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Forever Young’ is theme for United Church Women

May 4, 2012

Photo by Ted Lutz – A six-member dance team performs Friday at the “Forever Young” program for the United Church Women of Kane. The dancers, some in their 80s, include, left to right: Mary Thompson, Barb Kimbrough, Susie Swanson, Dee Greville, Connie Espin and Ruth Truden. Darrel Goodman (back left) plays the accordion for the dancers. Kathy Tanner (back right), president of the organization, plays the tambourine.

“Forever Young” was the theme for a gathering Friday of the United Church Women of Kane.
More than 50 attended the luncheon and program at Nelson Hall at the Tabor Lutheran Church at Greeves and Dawson streets in Kane.
The highlight was a performance by six women dressed as dancers wearing black tops, short shirts and red headbands.
The dancers included Connie Espen, Dee Greville, Barb Kimbrough, Susie Swanson, Mary Thompson and Ruth Truden. At least three dancers are in their 80s.
Darrel Goodman, owner of the Arlington Hotel in Kane, volunteered his time to play the accordion for the program. He also led the group in singing several “Golden Oldies” songs and sang other tunes. He also sang and played as the women rose from their seats to stand and form a circle to perform the “Hokey-Pokey” routine.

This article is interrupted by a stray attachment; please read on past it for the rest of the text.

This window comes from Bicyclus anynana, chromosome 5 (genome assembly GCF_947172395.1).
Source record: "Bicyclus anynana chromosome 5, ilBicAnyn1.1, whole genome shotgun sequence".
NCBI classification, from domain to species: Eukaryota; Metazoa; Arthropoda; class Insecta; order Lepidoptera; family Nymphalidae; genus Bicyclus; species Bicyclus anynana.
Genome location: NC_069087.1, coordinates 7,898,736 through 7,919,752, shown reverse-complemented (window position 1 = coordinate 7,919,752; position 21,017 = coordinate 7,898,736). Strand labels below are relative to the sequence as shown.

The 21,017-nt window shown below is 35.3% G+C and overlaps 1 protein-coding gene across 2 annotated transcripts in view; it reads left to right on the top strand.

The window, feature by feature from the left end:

The Rev. Nancy Page, a Kane resident who is the pastor at the Sugar Grove Presbyterian Church, delivered the keynote address.
“Staying young at heart requires a sense of humor,” Page said in her remarks. “We are so blessed to have lived long enough to have our hair turning gray and to have our youthful laughs forever etched into the deep grooves in our faces.”
Page said it seems “those who laugh a lot never grow old.”
“So many have never laughed and so many have died before their hair could turn to silver,” Page said. “So let’s live life fully and pay no attention to our ages.
“Years wrinkle the skin, but to give up enthusiasm wrinkles the soul.”
Page said she believes “it is easier to be positive as we get older.”
“We care less about what other people think,” she said. “We don’t question ourselves as much because we’ve earned the right to be wrong. As we age, I think we become kinder to ourselves and less critical of our flaws.”

See full article by purchasing the May 5 edition of The Kane Republican.

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